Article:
Young Adult – Disreputable History of Frankie Landau-Banks

When Frankie Landau-Banks finished her freshman year, she was gawky, awkward, and looked like a little girl. Over the summer, doing nothing more exciting than drinking lemonade and reading short stories, she is suddenly transformed. She enters sophomore year tall, graceful, and gorgeous. Boys who never looked at her twice are suddenly vying for her attention. She knows its superficial, but she can’t help loving the attention, especially when Matthew, a senior boy she has had a crush on since forever, wants to start dating.

But life isn’t all cherry pop and roses at her prestigious boarding school. Matthew is part of a secret society. A strictly boys-only secret society, and one to which Frankie is very much not invited. Not to be outdone, Frankie lays plans to one-up the boys. This leads to a series of increasingly outrageous pranks from the Night of the Thousand Dogs to the Canned Beet Rebellion. But can Frankie stay anonymous forever? And what happens when the society finally comes to light?

Frankie was a fantastic character. She was fully three-dimensional, worrying about her looks and her boyfriend one moment, dismissing fashion and primping as silly the next moment. She felt like a very real teenage girl, albeit a very bright one. I loved her use of neglected positives (think ruth and reputable and pugn), and how they became a part of her everyday speech. She was quirky, which in teen fiction is often another way of saying annoying or unrealistic. But while Frankie had her quirks, she wasn’t flaunting them. She wasn’t doing things to be weird or “different” or so that people would notice her. She was just being herself, including worrying about whether people were staring at her, or worrying about her relationship with her boyfriend.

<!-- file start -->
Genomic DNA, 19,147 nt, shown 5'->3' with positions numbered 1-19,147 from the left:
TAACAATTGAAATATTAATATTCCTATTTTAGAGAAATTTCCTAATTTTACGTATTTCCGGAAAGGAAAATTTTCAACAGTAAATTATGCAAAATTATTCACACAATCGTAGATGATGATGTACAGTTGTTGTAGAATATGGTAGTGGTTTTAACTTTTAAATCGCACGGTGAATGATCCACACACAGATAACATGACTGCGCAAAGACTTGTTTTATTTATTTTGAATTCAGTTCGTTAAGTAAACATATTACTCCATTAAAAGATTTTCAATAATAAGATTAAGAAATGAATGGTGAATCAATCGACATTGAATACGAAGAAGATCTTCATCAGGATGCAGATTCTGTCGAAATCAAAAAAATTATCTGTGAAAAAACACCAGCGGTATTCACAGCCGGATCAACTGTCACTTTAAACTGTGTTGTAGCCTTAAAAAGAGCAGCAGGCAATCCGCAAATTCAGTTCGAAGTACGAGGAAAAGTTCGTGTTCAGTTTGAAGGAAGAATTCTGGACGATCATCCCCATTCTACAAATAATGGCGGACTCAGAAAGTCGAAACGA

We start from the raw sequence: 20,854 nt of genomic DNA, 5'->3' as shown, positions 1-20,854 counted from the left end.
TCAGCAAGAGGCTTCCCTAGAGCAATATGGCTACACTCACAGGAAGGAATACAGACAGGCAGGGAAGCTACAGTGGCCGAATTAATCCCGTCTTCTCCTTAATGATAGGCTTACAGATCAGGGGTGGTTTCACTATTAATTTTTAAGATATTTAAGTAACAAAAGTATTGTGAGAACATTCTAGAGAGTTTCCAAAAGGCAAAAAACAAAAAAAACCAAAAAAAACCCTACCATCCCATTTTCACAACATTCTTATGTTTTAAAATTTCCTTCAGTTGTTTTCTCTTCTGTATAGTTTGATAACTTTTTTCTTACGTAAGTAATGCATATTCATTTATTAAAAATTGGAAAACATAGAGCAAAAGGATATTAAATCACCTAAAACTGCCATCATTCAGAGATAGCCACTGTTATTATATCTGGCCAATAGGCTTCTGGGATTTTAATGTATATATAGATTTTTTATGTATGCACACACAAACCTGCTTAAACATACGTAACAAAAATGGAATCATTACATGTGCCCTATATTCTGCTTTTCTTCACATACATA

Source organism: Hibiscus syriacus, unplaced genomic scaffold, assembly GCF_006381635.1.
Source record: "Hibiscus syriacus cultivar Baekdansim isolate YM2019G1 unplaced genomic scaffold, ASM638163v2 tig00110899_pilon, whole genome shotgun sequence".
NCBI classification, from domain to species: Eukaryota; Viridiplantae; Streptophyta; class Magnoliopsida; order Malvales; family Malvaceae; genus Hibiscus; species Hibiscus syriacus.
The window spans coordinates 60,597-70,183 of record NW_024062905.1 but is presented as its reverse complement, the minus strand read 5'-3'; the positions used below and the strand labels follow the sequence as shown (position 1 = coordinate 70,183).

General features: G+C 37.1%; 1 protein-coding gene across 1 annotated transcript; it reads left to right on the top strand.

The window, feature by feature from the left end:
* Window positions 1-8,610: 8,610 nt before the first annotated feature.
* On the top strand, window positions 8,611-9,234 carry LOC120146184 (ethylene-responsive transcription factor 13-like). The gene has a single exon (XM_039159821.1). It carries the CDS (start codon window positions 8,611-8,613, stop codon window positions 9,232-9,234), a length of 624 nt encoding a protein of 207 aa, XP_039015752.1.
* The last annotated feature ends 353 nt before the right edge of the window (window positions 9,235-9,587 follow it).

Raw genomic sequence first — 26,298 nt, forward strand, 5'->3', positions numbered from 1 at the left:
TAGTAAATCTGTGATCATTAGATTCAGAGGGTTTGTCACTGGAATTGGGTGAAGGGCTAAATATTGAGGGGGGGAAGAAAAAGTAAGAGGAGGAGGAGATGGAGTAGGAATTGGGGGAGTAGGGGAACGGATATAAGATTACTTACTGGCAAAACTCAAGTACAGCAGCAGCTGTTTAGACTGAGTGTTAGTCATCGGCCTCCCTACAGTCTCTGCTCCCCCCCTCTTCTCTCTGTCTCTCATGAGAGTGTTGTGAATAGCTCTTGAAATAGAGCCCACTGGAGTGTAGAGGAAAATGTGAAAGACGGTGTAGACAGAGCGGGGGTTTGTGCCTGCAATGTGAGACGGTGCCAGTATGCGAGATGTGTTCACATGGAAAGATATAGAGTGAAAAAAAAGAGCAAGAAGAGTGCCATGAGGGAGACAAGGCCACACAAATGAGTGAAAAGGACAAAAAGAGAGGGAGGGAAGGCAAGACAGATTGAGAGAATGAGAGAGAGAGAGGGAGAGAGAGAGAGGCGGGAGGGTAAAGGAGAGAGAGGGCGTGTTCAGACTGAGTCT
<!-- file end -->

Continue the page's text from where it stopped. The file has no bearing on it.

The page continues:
I thought the way author E. Lockhart wove the theme of a panopticon (loosely, that people follow rules because they’re convinced they’re constantly being watched) was brilliant, both as it applies to boarding schools in general, and how it broadly reflects a lot of adolescent behavior. Frankie spends a lot of time thinking about power, who has it, and what they do with it. That sounds preachy, but it’s not. Most of the time she’s trying to find a way to subvert that power.

This was a very clever book. Entertaining and funny in some parts, reflective and thoughtful in others, it hit exactly the right tone. Definitely recommended.


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